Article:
During the first quarter of the second century, the Roman emperor Hadrian had a 73-mile wall built to mark the northern boundary of the Empire, a little south of the modern border between Scotland and England. The thought was that undesirable alien incomers, principally Picts, could thus be kept out, and those permitted entry be more easily observed and taxed.

The remains of Hadrian’s wall exist, as do those of the rabbit-proof fence; parts of the promised Trumpian wall are being built as I write. The thought behind each of these is the same: there are alien, dangerous, and unassimilable incomers, human and not, who don’t belong here and need to be kept out. Closely connected to that thought, probably present in each case, is another: that without those alien invaders, things here are stable, well-ordered, and sustainable; but with them here there’d be instability, chaos, and a situation that can’t be sustained; that’s why they need to be kept out, or if they’re already here, removed by any means possible, up to and including slaughter.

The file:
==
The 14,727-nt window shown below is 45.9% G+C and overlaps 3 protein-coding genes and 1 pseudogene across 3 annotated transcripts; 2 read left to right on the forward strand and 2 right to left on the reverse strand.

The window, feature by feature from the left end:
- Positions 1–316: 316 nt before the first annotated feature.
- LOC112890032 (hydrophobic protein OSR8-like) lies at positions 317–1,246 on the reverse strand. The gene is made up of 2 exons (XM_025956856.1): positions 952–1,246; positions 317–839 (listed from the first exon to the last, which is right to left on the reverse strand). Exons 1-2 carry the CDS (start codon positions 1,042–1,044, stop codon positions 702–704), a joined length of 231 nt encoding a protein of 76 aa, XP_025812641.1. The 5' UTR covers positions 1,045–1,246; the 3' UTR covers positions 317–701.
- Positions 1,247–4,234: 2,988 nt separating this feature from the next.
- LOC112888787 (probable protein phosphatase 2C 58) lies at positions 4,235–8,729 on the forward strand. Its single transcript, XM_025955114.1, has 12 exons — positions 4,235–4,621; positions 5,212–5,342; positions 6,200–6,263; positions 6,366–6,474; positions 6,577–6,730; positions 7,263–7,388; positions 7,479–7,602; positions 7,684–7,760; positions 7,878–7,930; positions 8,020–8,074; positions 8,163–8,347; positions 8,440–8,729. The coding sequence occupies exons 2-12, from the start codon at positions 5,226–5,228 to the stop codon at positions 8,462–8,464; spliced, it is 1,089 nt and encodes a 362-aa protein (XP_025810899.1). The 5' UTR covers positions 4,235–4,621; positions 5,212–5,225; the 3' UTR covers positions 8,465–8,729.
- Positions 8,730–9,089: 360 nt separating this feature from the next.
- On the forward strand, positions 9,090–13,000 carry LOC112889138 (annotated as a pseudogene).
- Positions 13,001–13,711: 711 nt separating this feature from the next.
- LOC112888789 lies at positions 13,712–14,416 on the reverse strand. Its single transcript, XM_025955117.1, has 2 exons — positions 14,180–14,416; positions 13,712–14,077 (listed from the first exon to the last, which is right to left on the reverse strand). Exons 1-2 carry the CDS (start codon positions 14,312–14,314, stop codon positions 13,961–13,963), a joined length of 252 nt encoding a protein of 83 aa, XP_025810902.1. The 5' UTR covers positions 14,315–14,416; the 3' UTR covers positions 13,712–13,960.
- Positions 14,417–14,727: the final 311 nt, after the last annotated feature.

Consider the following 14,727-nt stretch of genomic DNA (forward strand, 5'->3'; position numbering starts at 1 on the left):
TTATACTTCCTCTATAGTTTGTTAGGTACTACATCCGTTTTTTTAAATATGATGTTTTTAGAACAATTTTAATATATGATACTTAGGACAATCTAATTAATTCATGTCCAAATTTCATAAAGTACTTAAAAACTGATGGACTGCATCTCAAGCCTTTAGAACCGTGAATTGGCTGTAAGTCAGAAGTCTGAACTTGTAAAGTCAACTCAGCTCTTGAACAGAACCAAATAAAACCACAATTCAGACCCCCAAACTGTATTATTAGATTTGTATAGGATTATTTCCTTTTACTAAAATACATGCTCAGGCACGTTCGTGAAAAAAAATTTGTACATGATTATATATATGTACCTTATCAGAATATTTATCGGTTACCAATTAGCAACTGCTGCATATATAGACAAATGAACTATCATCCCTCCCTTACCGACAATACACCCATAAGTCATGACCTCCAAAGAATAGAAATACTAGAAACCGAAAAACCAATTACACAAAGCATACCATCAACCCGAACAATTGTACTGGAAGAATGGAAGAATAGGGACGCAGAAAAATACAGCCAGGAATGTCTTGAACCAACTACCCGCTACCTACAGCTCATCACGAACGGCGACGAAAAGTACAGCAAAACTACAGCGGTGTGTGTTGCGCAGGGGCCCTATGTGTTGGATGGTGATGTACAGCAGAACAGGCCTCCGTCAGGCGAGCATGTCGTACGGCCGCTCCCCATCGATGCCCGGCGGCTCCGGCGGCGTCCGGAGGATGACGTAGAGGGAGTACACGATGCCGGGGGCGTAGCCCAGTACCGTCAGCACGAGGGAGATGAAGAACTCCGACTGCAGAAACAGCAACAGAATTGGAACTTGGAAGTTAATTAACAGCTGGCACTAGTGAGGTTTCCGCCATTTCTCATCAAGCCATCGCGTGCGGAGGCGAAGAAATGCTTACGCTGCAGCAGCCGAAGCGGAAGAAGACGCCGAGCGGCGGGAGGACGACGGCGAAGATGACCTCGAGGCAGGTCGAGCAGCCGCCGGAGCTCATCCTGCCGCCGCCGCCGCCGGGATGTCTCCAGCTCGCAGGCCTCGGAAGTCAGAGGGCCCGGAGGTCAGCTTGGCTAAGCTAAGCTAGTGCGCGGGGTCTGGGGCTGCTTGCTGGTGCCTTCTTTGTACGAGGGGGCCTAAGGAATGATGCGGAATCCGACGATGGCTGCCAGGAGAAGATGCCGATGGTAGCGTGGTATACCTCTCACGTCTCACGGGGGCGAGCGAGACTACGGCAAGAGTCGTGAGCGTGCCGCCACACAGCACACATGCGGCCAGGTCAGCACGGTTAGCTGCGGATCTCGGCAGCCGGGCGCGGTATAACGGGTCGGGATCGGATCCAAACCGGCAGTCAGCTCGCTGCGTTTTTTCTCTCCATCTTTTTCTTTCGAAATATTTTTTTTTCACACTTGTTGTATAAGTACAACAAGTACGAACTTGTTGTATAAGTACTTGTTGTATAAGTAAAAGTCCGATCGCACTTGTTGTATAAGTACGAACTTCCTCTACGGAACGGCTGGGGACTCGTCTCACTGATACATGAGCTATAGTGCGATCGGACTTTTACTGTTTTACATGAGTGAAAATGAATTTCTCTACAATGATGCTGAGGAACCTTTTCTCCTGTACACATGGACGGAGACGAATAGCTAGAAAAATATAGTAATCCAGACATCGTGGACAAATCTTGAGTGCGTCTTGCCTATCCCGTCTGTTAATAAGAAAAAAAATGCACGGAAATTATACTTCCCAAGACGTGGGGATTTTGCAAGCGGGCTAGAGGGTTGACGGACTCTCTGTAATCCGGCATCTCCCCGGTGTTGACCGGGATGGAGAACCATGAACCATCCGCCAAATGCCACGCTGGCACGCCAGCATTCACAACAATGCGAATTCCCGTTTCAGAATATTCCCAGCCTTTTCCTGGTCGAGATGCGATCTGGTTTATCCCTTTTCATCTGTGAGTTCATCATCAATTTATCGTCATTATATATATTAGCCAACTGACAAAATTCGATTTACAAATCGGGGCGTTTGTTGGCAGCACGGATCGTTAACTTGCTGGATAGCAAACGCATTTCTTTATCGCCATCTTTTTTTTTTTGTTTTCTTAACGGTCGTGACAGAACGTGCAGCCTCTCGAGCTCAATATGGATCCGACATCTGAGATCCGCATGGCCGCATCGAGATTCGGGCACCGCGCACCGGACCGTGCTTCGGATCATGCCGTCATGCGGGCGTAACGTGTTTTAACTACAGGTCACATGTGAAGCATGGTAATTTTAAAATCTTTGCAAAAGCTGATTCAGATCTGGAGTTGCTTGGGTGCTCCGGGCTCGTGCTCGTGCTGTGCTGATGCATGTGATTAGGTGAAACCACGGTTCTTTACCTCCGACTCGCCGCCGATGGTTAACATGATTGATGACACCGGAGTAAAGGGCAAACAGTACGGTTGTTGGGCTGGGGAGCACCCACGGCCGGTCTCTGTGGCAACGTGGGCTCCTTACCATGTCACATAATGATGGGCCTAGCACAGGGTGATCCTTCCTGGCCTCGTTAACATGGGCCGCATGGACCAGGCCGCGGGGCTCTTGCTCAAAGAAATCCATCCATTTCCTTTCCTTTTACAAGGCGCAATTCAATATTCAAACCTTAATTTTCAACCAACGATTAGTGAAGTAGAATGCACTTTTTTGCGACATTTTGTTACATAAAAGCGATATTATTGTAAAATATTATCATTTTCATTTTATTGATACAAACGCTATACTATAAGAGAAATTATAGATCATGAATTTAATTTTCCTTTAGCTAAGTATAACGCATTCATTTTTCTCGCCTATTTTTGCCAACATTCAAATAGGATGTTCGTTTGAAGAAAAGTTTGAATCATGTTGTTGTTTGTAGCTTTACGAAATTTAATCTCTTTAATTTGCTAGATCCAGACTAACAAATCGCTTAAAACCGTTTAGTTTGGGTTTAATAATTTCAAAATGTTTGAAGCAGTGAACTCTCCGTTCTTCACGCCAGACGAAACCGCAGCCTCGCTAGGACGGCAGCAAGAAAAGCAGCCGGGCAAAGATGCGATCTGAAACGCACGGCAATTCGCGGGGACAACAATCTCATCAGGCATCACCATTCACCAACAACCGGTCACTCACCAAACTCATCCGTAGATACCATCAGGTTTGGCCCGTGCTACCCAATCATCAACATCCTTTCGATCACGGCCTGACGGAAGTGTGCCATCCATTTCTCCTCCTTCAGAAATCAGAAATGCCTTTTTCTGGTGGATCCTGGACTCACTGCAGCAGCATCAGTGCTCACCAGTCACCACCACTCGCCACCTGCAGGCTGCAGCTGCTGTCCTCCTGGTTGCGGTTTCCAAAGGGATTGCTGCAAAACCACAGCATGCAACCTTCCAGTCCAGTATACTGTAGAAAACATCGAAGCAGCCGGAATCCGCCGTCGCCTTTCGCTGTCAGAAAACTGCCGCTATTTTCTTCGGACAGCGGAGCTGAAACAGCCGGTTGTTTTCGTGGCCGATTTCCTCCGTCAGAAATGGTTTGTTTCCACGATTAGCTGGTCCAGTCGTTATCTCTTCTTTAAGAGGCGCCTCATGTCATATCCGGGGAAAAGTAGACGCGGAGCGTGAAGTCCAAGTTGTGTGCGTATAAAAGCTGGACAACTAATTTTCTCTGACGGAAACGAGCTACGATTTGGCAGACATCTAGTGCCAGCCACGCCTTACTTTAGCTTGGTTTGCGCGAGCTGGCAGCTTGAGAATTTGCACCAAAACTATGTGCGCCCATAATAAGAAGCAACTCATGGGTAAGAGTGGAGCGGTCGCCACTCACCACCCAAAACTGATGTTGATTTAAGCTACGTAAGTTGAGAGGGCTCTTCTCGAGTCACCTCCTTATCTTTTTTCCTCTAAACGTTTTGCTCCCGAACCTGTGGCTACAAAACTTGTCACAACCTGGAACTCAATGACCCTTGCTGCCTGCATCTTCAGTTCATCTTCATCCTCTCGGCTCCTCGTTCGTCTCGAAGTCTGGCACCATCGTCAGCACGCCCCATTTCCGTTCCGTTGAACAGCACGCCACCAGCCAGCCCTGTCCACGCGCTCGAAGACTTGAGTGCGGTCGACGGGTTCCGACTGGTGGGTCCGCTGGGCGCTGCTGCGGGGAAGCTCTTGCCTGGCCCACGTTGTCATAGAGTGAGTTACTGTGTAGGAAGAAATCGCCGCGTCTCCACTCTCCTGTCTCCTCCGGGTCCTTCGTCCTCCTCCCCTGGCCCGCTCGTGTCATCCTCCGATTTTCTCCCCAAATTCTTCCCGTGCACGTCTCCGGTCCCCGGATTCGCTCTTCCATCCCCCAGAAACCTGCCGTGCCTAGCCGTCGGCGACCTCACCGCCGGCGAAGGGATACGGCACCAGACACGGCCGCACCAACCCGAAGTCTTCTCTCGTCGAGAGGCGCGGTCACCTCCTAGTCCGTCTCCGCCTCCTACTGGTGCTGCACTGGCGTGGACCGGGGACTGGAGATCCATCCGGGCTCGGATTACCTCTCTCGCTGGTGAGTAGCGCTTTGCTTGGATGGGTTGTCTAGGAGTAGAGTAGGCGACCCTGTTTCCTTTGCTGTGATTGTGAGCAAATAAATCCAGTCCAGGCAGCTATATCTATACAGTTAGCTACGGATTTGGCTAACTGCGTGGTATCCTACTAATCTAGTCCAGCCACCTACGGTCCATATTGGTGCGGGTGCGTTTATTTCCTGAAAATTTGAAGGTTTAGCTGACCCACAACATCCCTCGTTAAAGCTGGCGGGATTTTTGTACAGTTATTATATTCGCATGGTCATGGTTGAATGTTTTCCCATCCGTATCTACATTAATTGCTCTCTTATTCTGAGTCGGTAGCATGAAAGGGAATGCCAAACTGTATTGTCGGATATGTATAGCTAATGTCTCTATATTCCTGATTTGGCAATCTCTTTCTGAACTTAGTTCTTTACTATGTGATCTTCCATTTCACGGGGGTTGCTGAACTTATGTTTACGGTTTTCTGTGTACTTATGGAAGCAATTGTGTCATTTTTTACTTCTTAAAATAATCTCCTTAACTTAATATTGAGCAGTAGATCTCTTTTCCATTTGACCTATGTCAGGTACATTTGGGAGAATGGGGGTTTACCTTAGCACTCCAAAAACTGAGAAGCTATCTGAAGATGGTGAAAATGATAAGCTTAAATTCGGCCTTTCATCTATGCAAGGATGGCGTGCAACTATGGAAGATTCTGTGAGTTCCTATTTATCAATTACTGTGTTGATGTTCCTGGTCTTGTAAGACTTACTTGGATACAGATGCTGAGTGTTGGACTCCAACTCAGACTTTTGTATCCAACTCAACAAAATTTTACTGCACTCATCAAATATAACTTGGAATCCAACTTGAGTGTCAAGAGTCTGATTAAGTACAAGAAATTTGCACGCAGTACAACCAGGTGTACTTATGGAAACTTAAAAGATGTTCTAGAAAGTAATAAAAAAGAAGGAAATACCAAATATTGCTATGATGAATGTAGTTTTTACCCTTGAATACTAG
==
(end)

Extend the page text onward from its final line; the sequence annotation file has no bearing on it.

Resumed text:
These thoughts are energetically advocated and acted upon across the political spectrum in the United States now, on the bleeding edges of both left and right; and the same is true in many other parts of the world. They’re unusual in attracting theorists and activists at both ends of the political spectrum at a time when few political ideas are shared in that way. They’re odd, too, in that their advocates from the right are typically unaware that they have counterparts on the left, and wouldn’t much like it if they knew, as is also true, mutatis mutandis, of their advocates on the left.